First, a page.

Therefore, if anyone is in Christ, he is a new creation; the old has gone, the new has come! All this is from God, who reconciled us to himself through Christ and gave us the ministry of reconciliation: that God was reconciling the world to himself in Christ, not counting men’s sins against them. And he has committed to us the message of reconciliation. We are therefore Christ’s ambassadors, as though God were making his appeal through us. We implore you on Christ’s behalf: Be reconciled to God. God made him who had no sin to be sin for us, so that in him we might become the righteousness of God (2 Corinthians 5:17-21).

From God’s perspective, the astounding change from “out of Christ” (dead) to “in Christ” (alive) took place in an instant. But for us, it’s often a long journey of awakening to this stunning reality. It can take time to fully embrace the truth of our true identity in Christ. That identity is not a function of what we do, what others say about us, or what we possess. Our true identity is in Christ—our sharing in who he is and what he has done. It’s also based on what Christ continues to do—on his continuing ministry by which he administers God’s unconditional love and grace to undeserving sinners. What the Father said to Jesus at his baptism, he now says to us: “You are my child, whom I love; with you I am well pleased.” That, dear one, is your true identity. Embrace it!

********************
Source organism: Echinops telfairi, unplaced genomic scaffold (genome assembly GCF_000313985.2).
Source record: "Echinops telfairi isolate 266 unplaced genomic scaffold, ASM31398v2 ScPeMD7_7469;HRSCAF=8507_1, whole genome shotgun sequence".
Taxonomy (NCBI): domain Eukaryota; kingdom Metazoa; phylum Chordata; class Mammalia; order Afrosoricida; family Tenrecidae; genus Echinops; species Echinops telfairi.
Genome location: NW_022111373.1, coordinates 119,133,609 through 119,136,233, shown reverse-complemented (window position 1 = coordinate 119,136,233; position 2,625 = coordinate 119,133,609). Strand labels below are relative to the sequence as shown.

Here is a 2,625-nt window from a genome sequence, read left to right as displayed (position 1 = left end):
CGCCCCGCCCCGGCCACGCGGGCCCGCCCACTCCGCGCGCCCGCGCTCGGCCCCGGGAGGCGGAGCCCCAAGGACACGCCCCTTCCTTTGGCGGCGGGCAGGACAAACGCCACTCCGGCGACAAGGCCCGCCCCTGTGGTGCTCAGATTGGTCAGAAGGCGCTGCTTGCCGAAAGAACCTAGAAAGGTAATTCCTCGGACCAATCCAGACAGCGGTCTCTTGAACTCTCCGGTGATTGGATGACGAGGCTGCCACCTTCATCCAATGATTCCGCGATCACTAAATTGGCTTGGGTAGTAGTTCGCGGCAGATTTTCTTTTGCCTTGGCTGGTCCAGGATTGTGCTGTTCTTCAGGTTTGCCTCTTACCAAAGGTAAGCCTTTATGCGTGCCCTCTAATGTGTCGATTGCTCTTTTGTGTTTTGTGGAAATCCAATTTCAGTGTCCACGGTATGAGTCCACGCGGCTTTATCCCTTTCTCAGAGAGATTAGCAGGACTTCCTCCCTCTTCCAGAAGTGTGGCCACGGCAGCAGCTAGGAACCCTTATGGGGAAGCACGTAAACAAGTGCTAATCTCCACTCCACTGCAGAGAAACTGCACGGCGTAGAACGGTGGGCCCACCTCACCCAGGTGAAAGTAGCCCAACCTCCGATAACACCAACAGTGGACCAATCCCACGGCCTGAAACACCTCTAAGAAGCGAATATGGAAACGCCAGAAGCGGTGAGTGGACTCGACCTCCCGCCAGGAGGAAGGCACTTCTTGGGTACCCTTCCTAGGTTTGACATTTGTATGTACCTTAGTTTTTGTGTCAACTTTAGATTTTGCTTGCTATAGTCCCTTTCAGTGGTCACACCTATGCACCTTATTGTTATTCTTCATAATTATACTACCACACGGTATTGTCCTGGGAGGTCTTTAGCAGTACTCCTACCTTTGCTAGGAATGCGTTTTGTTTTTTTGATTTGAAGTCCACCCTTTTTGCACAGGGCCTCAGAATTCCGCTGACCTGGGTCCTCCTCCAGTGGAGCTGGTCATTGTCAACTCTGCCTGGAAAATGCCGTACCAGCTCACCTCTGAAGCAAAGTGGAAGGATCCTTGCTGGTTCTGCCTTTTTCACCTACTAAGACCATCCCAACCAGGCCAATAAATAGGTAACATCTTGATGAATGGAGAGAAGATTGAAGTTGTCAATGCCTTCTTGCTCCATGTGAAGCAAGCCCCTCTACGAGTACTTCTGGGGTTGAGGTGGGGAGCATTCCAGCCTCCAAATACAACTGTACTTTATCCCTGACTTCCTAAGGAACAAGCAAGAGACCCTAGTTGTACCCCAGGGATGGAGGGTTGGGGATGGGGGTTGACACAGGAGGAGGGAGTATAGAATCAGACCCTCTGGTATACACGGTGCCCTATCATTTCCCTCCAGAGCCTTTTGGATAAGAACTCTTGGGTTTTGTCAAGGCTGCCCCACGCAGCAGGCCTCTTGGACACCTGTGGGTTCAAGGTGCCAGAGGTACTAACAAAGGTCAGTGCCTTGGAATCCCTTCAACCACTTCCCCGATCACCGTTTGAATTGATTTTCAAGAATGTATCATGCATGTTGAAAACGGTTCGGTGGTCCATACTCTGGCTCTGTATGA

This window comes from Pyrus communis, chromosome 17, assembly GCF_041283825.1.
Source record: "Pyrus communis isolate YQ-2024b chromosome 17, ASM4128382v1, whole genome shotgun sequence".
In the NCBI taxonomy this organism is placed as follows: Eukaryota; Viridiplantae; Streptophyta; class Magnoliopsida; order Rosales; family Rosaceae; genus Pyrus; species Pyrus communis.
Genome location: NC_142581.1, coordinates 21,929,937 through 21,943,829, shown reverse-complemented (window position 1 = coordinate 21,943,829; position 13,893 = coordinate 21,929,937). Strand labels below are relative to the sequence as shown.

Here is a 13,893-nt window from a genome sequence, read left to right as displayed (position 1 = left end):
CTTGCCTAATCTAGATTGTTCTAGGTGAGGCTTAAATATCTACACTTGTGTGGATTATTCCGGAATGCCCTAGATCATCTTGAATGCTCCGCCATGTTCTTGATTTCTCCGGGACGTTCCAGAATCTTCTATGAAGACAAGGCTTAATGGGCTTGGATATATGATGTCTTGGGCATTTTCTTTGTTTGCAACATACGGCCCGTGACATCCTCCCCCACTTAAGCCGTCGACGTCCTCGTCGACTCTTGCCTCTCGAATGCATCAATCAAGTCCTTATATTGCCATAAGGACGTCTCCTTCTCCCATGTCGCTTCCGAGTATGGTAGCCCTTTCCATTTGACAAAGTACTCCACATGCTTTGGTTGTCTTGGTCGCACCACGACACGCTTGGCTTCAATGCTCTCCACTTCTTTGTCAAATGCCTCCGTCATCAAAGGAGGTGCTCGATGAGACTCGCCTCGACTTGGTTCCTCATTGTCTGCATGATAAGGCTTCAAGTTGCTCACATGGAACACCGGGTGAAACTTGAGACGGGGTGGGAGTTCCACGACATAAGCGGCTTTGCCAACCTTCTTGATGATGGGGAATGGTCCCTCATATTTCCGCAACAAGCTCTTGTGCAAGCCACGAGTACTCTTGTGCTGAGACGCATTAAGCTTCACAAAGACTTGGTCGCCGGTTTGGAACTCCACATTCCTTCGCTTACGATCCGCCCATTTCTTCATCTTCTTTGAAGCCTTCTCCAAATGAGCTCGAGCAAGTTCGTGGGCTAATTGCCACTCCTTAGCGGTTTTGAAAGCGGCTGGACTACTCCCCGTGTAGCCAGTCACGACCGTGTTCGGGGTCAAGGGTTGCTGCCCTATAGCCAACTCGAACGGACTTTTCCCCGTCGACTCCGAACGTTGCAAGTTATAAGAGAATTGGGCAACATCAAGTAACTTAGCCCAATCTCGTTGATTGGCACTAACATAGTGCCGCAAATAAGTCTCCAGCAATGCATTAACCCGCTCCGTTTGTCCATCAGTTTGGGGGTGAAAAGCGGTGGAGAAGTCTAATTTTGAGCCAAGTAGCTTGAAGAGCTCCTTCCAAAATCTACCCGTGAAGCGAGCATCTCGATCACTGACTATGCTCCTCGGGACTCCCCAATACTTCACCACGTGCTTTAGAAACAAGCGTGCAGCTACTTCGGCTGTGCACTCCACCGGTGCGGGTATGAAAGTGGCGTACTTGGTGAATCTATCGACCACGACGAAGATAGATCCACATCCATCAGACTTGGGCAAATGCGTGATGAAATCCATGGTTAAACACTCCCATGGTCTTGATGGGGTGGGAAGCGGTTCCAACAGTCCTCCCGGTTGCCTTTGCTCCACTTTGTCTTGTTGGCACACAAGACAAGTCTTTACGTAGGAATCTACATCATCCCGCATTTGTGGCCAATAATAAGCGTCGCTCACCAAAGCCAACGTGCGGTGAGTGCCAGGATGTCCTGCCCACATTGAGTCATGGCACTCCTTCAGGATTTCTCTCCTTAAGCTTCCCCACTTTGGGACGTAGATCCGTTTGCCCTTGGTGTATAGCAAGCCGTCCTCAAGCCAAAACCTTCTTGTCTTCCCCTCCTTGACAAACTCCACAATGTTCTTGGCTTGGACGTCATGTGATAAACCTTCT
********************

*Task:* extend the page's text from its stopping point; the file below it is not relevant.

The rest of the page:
Living in my true identity,

Joseph Tkach

Baptisms in the Netherlands

According to Frans Danenberg (national director of GCI in the Netherlands), GCI’s congregation in Friesland is rejoicing in the baptism of two young adult members, Bubasha Nyembo and Zawadi Aksante Magendane. They were baptized in a swimming pool in the home town of the congregation’s pastor, Matendo Makoti. The congregation was established (planted) two years ago.


Regional pastor commissioned